The idea that church is the place to showcase your "gifts" points to a much deeper problem. True worship is not giving but receiving. True worship is receiving God's good gifts by faith. True worship is faith struggling against despair. True worship is a Divine Service where God serves us in His Word and Sacrament. All false worship, including Pagan worship, is all about us serving God. When worship is about receiving, then it makes little difference whether or not I get to use my gifts during the Divine Service. Christian worship is not about me using my gifts but me receiving God's gifts. The decision about what church you should attend should be based on what church delivers God's good gifts to you on a consistent basis. The decision should not be made based on who you "feel" is giving you God's good gifts but based on who is actually doing it.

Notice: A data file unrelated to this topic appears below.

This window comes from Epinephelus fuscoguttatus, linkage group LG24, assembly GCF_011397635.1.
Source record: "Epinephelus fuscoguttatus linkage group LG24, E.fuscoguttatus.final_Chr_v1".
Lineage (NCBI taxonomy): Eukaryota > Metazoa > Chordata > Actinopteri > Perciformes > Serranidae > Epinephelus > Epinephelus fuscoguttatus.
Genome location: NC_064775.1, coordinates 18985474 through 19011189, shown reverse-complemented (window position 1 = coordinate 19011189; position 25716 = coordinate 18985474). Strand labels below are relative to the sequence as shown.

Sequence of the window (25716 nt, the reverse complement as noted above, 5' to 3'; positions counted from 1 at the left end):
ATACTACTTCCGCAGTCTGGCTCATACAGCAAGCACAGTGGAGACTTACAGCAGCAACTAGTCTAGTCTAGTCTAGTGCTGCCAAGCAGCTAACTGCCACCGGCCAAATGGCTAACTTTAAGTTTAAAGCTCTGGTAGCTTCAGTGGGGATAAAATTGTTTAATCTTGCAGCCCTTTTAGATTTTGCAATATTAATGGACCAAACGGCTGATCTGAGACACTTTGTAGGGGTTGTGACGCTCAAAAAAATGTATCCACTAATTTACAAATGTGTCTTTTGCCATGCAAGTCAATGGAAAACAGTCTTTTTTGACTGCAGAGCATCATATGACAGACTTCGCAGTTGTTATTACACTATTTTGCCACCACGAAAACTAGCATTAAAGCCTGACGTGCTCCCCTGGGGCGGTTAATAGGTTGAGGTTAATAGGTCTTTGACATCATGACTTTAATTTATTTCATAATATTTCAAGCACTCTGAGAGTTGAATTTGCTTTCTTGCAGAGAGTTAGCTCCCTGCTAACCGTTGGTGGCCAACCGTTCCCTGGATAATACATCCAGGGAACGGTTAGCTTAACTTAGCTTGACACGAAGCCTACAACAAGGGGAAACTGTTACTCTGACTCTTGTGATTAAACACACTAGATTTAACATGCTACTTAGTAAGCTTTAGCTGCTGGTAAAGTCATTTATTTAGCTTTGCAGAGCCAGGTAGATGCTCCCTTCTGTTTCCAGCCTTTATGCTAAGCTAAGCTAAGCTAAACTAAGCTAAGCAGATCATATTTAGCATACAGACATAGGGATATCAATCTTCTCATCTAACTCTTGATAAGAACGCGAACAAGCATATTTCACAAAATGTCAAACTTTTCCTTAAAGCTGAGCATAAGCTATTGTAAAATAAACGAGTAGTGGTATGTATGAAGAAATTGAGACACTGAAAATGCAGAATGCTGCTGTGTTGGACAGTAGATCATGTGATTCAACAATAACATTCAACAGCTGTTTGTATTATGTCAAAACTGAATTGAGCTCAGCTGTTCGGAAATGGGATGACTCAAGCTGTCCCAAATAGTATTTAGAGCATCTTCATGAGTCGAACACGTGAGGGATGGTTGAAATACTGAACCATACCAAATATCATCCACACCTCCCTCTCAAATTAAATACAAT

The New Testament Church (and the Old Testament Church) is a creedal church (Deut. 6:4, 1 Kings. 18:39, Matt. 16:16, Matt. 28:19, John 1:49, John 6:68-69, John 20:28, Acts 8:36-37, Acts 16:31, 1 Cor. 8:6, 1 Cor. 12:3, 1 Cor. 15:3-7, Phil. 2:6-11, 1 Tim. 3:16, Heb. 6:1-2, 1John 4:2, I could keep going). In fact, creeds in the New Testament Church predate the New Testament writings. When people are asked what they and they say they just believe what the Bible says that usually means they don't believe much of anything at all. There are all kinds of groups teachings all kinds of contradictory things that all claim to believe what the Bible says. If a church cannot give you some kind of creed that shows what they believe then that probably means that they don't know what they believe and are relying on their individual feelings to guide them (which can vary based on what they ate that morning). When Jesus asked Peter who Peter believed that Jesus was, Peter didn't say, "I believe whatever the Bible says." Peter said, "You are the Christ, the Son of the living God." This Creed became the foundation for all future creeds. The creeds are objective statements because the Christian faith is an objective faith based on real historical events. Those who desire a subjective faith should go elsewhere. There is plenty of room in Mormonism and Eastern mysticism for those who prefer subjectivity. The natural man always prefers subjectivity because it allows him to create a god that is really just a projection of himself. When a person says "I believe whatever the Bible says," what he really means is "I believe God is a big version of me. I read the Bible in such a way that it affirms what I already believe and ignore those parts that conflict with what I already believe."